Harry Potter's Wands Are Lazy Storytelling
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As part of his quest to say strange entertaining things (that might even be true, sometimes), Robert Pattinson recently pointed out that when he was in the Harry Potter movies, he held his wand like a gun, because it looks cooler that way:
The news delighted Harry Potter fans, who've long joked about what guns would do to the wizarding world. But Pattinson's comment also revealed something else. Wands really are just like guns, rather than some creative type of magic. You aim at an opponent with your weapon, you fire, and if you hit them, you injure or kill them. They aren't very good guns (hence all the fan discussion about how the average American homeowner could defeat the average wizard), but they do function like guns. And that's lame.
This is a fantasy series for children, so all the fantastic creations are supposed to be weird. Weird and wonderful sometimes, and weird and horrifying other times, but always weird. A magical concept only directly parallels something from the real world when the author wants to use the metaphor to clumsily comment on the real-world concept, and we're pretty sure that's not what's happening with wands. Magic is introduced in the story as something mystical and exciting, but by the end of the series, the climaxes end up just being people shooting at each other.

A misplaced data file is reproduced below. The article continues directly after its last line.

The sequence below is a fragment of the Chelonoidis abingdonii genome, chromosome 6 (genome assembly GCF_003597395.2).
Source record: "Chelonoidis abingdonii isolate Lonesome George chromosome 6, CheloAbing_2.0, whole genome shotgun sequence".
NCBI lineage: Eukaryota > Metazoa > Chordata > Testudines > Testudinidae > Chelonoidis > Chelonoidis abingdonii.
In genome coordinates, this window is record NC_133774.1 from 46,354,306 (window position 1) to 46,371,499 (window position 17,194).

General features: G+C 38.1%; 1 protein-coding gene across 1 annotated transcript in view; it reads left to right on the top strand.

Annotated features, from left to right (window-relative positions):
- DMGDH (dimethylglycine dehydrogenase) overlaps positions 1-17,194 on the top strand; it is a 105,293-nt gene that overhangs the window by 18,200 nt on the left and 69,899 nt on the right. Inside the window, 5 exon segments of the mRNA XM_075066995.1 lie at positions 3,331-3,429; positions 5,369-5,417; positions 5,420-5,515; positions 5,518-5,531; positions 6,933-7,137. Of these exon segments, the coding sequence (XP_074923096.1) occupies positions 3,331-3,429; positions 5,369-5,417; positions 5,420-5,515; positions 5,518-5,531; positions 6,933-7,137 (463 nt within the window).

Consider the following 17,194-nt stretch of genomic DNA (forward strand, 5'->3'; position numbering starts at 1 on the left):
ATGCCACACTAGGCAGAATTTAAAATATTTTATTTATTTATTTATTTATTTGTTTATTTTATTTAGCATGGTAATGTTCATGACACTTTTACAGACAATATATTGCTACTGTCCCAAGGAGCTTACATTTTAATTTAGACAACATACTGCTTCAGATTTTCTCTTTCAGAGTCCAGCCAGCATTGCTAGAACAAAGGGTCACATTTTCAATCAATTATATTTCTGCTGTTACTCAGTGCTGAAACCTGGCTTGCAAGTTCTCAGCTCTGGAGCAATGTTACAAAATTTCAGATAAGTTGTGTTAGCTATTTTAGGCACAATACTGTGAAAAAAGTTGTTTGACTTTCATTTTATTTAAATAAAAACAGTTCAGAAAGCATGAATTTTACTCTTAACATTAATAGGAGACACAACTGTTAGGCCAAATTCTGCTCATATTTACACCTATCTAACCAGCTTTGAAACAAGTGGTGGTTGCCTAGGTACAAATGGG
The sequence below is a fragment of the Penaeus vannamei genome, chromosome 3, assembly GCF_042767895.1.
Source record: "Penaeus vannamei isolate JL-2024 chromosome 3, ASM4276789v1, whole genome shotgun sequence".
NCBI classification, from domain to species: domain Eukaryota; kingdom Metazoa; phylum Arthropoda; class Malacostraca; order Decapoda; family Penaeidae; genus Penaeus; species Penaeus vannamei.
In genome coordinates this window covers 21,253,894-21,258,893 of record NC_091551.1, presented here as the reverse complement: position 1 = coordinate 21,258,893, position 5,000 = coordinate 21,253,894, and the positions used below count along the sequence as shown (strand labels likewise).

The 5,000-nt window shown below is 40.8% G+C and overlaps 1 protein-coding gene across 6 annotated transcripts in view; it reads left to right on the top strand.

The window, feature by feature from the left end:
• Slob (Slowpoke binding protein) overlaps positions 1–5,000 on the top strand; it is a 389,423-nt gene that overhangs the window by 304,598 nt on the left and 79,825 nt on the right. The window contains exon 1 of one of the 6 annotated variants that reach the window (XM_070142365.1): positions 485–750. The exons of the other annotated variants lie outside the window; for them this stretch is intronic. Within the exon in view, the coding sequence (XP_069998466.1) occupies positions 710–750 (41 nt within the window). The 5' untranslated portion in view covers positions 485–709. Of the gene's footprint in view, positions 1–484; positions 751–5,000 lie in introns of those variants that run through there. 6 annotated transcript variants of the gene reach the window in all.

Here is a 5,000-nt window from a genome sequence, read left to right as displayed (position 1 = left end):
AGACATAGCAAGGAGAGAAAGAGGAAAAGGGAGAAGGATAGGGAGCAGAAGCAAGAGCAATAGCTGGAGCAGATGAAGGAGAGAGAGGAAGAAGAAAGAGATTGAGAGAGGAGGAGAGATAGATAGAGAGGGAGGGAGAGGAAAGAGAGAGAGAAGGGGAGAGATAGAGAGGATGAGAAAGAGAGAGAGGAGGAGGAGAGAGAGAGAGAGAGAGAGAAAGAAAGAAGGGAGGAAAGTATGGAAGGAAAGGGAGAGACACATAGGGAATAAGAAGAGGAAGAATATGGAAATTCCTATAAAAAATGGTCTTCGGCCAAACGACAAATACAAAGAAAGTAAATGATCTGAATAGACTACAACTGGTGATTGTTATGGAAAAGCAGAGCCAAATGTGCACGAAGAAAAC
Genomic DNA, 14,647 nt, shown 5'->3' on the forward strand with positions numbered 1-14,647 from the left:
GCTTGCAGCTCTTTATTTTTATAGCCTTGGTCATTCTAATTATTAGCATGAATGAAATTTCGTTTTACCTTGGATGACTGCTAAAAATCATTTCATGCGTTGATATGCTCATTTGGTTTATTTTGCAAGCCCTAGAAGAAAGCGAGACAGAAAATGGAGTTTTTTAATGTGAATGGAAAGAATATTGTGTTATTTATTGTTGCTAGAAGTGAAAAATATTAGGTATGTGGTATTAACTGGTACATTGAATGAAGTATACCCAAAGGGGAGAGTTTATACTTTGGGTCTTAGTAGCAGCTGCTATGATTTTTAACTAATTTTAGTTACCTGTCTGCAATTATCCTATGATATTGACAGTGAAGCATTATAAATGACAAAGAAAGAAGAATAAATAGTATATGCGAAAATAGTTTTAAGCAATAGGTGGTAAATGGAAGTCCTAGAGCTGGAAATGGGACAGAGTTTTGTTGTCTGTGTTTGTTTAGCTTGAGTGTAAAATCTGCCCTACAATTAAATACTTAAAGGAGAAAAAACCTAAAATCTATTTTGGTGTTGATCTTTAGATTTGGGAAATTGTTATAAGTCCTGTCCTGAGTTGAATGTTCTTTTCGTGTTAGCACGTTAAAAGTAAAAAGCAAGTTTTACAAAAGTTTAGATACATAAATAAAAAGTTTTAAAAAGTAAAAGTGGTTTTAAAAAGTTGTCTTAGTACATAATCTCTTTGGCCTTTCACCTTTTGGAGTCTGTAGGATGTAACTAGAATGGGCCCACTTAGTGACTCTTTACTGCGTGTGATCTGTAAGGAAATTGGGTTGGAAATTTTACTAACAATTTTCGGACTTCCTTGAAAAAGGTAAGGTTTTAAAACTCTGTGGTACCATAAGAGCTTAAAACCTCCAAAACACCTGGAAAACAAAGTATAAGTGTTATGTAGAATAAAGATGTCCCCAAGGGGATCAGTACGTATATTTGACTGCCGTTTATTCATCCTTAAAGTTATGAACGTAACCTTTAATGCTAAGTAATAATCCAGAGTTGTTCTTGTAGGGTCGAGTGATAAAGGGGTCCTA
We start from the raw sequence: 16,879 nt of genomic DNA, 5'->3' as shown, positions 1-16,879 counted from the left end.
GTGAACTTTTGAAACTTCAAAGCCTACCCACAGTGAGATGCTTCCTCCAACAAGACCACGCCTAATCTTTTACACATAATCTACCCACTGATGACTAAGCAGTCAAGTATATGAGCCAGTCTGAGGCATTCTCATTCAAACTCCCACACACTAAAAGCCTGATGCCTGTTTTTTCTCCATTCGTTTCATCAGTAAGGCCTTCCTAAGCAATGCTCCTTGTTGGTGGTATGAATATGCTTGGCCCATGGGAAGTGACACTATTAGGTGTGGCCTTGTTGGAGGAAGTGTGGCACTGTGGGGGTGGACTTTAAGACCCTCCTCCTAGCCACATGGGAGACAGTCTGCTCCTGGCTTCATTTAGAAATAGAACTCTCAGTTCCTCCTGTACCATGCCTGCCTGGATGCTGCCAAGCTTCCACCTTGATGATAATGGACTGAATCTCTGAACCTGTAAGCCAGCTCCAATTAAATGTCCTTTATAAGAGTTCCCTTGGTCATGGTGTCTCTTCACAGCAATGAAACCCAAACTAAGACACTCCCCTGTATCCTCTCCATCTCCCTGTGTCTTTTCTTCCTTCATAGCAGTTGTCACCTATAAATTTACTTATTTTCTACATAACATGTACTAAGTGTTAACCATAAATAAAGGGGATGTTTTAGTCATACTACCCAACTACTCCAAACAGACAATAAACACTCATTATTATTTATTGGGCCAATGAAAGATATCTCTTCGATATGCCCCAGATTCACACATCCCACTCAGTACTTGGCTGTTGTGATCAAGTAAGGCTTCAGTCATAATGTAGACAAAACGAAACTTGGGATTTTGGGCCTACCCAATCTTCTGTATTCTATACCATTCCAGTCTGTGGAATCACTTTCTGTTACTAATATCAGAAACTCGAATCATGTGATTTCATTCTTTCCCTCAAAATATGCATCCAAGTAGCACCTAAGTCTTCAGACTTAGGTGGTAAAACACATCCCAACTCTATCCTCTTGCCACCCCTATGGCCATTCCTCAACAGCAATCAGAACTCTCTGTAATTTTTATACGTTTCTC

Wizards can perform all kinds of strange magic. And yet as the series progresses, the most serious and major spell it's revealed that you can do involves just pointing a wand at someone and killing them. Meaning, using the wand as a gun. The last few books all end with good characters and bad characters in combat—already not a very interesting route—and this kill spell ends up being the one we keep seeing the bad guys turn to over and over. Not magically shrinking opponents, or turning them into bananas, or forcing people to square dance, or creating bottomless pits. Just pointing and shooting to kill.
The next most common spell we seem to see during these fights is the disarm spell. Disarming is also something you can do with a gun. Well, maybe not you, the actual human reading this, but a skilled fictional gunslinger sure could. So again, magical showdowns just become gunfights. Even freeze spells aren't unlike shooting with a gun, since you can freeze someone with a gun, though not irreversibly. How did the stories end up like this, after the earlier creativity of transformation potions and time travel?
Theory 1: J.K. Rowling comes from some strange far-off island, where guns are much less common than in America. She therefore never saw how similar these wand fights are to gunfights, or even if she did, guns seemed sufficiently mystical to her that she didn't mind the similarity.
Theory 2: J.K. Rowling likes phallic objects that shoot stuff out because she's obsessed with dicks. This is supported by the traditional joke of changing all instances of "wand" in the books to "wang" and seeing how much it all makes sense this way. Yes, Rowling is obsessed with what genitals people have, to the point of letting that monomania take over her entire life.
Theory 3: From day one, J.K. Rowling composed the series to make a big deal out of magical items rather than just magic itself for one reason—merchandising. She needed to center the story on wands so kids would buy wands of their own, for money. If this is the case, we take back all our criticism; this was genius.
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